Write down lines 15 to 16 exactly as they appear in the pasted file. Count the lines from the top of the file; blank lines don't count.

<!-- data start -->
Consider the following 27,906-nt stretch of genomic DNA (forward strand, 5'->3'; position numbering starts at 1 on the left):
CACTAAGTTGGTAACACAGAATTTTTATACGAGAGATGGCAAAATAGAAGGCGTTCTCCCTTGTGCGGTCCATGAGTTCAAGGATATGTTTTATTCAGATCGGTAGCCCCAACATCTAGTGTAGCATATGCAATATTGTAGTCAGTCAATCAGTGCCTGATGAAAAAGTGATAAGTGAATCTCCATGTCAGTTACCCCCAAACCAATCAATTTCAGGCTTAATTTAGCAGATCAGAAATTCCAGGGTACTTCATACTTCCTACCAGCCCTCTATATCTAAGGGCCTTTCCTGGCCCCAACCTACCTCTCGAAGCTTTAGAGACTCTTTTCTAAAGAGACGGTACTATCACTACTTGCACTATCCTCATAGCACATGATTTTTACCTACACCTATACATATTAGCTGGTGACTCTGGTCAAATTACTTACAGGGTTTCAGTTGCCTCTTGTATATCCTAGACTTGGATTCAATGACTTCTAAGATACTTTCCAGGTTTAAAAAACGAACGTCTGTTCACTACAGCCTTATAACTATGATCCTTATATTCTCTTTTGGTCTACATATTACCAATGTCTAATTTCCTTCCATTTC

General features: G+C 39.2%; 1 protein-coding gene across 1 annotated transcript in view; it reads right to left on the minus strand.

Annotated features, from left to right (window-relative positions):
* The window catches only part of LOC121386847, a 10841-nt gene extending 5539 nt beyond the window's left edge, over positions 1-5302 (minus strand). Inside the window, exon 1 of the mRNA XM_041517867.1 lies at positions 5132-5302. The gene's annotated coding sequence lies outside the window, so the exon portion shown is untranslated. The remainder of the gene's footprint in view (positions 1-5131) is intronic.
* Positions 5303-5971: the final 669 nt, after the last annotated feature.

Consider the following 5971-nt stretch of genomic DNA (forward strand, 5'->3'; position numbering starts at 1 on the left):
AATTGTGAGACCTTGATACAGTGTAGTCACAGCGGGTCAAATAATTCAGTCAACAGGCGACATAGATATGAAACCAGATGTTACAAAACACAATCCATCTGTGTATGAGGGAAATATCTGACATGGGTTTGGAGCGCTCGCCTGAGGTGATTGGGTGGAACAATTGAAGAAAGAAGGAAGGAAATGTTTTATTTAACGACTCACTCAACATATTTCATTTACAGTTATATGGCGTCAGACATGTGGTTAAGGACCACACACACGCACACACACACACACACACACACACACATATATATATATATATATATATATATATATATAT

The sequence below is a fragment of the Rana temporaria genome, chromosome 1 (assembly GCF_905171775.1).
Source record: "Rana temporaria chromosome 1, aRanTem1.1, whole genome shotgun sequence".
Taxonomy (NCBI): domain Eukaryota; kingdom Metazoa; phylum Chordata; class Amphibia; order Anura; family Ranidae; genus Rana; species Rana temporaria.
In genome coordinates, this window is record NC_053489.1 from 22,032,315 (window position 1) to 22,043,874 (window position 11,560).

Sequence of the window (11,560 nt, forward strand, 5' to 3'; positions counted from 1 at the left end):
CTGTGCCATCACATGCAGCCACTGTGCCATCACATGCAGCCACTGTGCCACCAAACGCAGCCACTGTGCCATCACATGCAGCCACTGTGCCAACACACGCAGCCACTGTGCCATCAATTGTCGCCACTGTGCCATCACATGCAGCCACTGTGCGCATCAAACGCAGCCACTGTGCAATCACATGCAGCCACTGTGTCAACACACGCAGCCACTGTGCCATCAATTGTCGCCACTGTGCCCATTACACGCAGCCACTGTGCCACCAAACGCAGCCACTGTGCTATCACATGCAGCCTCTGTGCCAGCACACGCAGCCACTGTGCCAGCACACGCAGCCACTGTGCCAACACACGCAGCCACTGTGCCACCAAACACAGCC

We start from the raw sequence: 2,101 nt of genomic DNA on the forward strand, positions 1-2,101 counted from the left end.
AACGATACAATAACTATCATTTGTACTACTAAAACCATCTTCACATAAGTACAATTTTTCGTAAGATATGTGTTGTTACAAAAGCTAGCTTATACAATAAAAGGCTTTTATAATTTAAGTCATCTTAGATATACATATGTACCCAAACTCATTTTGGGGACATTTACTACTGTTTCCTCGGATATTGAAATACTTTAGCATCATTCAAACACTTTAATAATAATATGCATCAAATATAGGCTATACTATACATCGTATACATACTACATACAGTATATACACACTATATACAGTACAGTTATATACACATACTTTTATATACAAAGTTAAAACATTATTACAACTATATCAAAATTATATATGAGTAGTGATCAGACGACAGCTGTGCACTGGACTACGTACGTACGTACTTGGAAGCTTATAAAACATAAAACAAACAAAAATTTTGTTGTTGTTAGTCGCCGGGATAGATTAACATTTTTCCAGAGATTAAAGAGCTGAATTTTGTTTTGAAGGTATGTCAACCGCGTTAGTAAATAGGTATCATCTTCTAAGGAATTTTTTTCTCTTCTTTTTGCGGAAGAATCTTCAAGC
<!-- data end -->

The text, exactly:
We start from the raw sequence: 2,101 nt of genomic DNA on the forward strand, positions 1-2,101 counted from the left end.
AACGATACAATAACTATCATTTGTACTACTAAAACCATCTTCACATAAGTACAATTTTTCGTAAGATATGTGTTGTTACAAAAGCTAGCTTATACAATAAAAGGCTTTTATAATTTAAGTCATCTTAGATATACATATGTACCCAAACTCATTTTGGGGACATTTACTACTGTTTCCTCGGATATTGAAATACTTTAGCATCATTCAAACACTTTAATAATAATATGCATCAAATATAGGCTATACTATACATCGTATACATACTACATACAGTATATACACACTATATACAGTACAGTTATATACACATACTTTTATATACAAAGTTAAAACATTATTACAACTATATCAAAATTATATATGAGTAGTGATCAGACGACAGCTGTGCACTGGACTACGTACGTACGTACTTGGAAGCTTATAAAACATAAAACAAACAAAAATTTTGTTGTTGTTAGTCGCCGGGATAGATTAACATTTTTCCAGAGATTAAAGAGCTGAATTTTGTTTTGAAGGTATGTCAACCGCGTTAGTAAATAGGTATCATCTTCTAAGGAATTTTTTTCTCTTCTTTTTGCGGAAGAATCTTCAAGC